8. #8
    Registered User kestral's Avatar
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    I have definitely had this. Didn’t know the proper terminology, with one particularly bad episode, my GP thought it could be cellulitis (bacterial infection of skin and sub skin layers) and put me on a course of antibiotics. I think this could progress to cellulitis quite easily. Anyway, it resolved in a few days.

    When in doubt, I try to err on the side of caution. Antibiotics can be overused, but they have also saved many lives.

  9. #9
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    Good discussions all around. I personally don't think it is a good idea to remove my shoes during lunch but wait until the end of the day. Sleeping with feet up and raising feet are excellent suggestions and something I will add to my daily routine.

    I would suggestion that others look into compression socks, they helped to keep the issue in check while hiking. One thing I noticed is that my feet started to bother me during the long walk along the paved bike trail that I had to walk on for 3/4 a mile to the Flume parking lot.

    It is not my shoes, they are still in good shape with less than 250 miles on them. My feet still feel very protected on the rocks. The Keens were a big upgrade for me over my Merrill Moabs which I used to wear.

    Thanks for all the comments and suggestions. (Missing the AT from my cubicle in Florida)

  10. #10

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    FWIW I recently had swelling of the right foot during the heat wave the following day after a fairly routine and easy 6-mile hike. Swelling went down after a couple of days but it was a little concerning. I figured it was something temporary so I didn't see a doctor.

  11. #11
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    Not applicable to the OP but applicable to the symptoms. This symptom happens for many folks on statins, Zocor was the worst but newer varieties also can do it. I used to plan on wearing one size larger shoes for a day or two after a hike until I figured out what was going on. I had other far worse symptoms so I am off statins. A miracle drug for some but not all.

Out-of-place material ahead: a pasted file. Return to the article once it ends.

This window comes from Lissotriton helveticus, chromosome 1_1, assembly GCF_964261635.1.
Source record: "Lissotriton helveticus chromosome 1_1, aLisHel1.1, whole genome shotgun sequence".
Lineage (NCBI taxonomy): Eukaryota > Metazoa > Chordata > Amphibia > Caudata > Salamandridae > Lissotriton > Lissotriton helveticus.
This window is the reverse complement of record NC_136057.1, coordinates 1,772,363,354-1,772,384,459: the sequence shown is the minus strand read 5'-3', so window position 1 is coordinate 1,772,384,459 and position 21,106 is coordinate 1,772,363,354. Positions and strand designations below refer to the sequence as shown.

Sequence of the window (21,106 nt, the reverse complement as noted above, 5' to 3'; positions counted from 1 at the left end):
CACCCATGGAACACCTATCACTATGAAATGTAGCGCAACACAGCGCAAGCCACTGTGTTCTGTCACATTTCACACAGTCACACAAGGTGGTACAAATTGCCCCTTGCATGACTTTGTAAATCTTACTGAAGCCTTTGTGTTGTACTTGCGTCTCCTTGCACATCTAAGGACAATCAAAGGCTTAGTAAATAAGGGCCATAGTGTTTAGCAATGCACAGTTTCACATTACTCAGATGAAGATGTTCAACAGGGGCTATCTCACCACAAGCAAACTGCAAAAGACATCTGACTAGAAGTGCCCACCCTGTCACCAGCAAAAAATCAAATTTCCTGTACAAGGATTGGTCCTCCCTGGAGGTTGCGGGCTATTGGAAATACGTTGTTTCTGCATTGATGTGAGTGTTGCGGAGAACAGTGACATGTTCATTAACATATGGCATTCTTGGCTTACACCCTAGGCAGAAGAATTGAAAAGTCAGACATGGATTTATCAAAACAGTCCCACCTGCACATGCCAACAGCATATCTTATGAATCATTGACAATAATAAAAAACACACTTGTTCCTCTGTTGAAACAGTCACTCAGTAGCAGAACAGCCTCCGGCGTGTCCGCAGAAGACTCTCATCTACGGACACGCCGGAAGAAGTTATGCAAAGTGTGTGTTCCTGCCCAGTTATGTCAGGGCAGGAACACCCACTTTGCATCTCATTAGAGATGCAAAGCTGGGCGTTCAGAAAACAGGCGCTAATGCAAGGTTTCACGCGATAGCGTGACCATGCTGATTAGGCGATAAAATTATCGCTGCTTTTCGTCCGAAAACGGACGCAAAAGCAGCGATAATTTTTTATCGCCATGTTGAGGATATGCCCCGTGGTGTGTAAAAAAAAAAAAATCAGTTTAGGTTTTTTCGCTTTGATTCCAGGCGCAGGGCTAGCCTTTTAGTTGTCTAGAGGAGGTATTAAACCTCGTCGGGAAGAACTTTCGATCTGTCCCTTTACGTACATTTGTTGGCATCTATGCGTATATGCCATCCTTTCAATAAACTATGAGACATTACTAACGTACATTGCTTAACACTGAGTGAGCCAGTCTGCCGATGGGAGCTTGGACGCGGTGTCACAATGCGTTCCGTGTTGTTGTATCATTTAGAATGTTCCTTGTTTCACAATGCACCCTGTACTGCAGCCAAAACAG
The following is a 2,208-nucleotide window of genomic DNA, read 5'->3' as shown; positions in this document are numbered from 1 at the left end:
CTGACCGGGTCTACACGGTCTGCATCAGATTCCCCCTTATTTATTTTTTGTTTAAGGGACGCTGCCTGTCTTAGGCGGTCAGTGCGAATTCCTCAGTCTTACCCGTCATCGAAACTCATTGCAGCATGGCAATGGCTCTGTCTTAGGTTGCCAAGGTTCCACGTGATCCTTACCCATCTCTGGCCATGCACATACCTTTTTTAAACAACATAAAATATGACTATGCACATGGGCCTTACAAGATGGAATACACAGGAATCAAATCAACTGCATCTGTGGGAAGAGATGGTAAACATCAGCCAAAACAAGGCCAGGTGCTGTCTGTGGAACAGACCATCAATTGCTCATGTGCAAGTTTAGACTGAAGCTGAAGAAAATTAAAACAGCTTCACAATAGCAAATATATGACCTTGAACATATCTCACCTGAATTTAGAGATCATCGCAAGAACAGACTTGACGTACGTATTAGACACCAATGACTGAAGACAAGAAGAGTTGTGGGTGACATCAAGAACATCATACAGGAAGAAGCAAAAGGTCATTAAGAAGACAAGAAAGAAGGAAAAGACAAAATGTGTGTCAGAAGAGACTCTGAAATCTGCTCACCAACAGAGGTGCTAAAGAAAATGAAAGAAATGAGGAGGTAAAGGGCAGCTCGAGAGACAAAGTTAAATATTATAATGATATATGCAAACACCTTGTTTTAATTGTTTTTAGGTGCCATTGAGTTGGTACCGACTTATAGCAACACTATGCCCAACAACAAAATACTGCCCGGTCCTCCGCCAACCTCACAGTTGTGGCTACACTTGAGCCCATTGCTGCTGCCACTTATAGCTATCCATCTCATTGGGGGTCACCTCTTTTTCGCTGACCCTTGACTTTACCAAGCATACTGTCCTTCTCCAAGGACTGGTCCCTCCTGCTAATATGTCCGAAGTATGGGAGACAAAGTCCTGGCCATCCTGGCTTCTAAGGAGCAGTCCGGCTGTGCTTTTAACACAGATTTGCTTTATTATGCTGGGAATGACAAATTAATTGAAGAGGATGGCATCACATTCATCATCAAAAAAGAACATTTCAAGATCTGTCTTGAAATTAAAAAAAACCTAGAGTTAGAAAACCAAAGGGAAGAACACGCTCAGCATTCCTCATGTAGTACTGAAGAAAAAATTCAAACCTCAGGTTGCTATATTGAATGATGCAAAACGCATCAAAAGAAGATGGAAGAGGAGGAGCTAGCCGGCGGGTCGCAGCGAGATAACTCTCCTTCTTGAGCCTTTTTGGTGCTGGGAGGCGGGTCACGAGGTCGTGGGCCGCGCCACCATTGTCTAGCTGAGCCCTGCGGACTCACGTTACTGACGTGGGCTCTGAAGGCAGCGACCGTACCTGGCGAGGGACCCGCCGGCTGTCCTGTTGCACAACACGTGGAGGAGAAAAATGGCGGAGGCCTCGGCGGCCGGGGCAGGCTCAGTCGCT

12. #12

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    Taking the boots off at lunch break does wonders for drying out the socks!
    The boots may dry a little, too, if they are put in a sunny spot.
    Remember, dry feet are happy feet (as far as blisters go).

  13. #13

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    Possible damage to the nerves in the feet from the stress of hiking. Road walking puts more stress on the feet than walking on trails.

    I’ve often wondered if trail runners, when worn on pavement, cause more damage to the feet than softer, more pliable running shoes. The trail runners I’ve owned were very uncomfortable on road walks.

  14. #14
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    Possible water retention in the lower legs, possibly due to excess salt/sodium. Look at the sodium content of your food. Normal/optimal non-exertion level should be <2500 mg/day. You can do that in one meal if you're not careful.

    TW
    "Thank God! there is always a Land of Beyond, For us who are true to the trail..." --- Robert Service

  15. #15
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    Maybe completely unrelated, but, I've had issues with my feet due to wearing calf length compression sleeves. In my experience, obviously not the same as many, many other people, I find compression socks and especially calf length compression sleeves to cause all kinds of both nerve and circulation problems in the feet including some minor long-term nerve damage.
    I'm not lost. I'm exploring.